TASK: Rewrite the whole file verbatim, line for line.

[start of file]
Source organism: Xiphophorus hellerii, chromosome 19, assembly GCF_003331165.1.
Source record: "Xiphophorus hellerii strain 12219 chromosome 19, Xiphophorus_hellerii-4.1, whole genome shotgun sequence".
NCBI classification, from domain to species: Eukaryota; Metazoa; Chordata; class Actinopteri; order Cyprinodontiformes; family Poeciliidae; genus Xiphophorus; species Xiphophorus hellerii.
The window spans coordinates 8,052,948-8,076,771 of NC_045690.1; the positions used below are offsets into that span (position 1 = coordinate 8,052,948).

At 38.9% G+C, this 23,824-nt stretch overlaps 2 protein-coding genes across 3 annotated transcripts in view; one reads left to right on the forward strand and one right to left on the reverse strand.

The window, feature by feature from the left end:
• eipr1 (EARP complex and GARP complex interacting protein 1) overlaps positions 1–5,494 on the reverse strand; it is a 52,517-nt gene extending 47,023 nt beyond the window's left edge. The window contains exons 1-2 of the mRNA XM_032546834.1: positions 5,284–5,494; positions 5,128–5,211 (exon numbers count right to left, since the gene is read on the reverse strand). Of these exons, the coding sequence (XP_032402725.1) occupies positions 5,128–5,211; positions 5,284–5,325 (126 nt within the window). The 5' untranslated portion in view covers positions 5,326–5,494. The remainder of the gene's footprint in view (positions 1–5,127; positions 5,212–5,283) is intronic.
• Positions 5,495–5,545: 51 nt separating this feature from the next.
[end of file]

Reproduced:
Source organism: Xiphophorus hellerii, chromosome 19, assembly GCF_003331165.1.
Source record: "Xiphophorus hellerii strain 12219 chromosome 19, Xiphophorus_hellerii-4.1, whole genome shotgun sequence".
NCBI classification, from domain to species: Eukaryota; Metazoa; Chordata; class Actinopteri; order Cyprinodontiformes; family Poeciliidae; genus Xiphophorus; species Xiphophorus hellerii.
The window spans coordinates 8,052,948-8,076,771 of NC_045690.1; the positions used below are offsets into that span (position 1 = coordinate 8,052,948).

At 38.9% G+C, this 23,824-nt stretch overlaps 2 protein-coding genes across 3 annotated transcripts in view; one reads left to right on the forward strand and one right to left on the reverse strand.

The window, feature by feature from the left end:
• eipr1 (EARP complex and GARP complex interacting protein 1) overlaps positions 1–5,494 on the reverse strand; it is a 52,517-nt gene extending 47,023 nt beyond the window's left edge. The window contains exons 1-2 of the mRNA XM_032546834.1: positions 5,284–5,494; positions 5,128–5,211 (exon numbers count right to left, since the gene is read on the reverse strand). Of these exons, the coding sequence (XP_032402725.1) occupies positions 5,128–5,211; positions 5,284–5,325 (126 nt within the window). The 5' untranslated portion in view covers positions 5,326–5,494. The remainder of the gene's footprint in view (positions 1–5,127; positions 5,212–5,283) is intronic.
• Positions 5,495–5,545: 51 nt separating this feature from the next.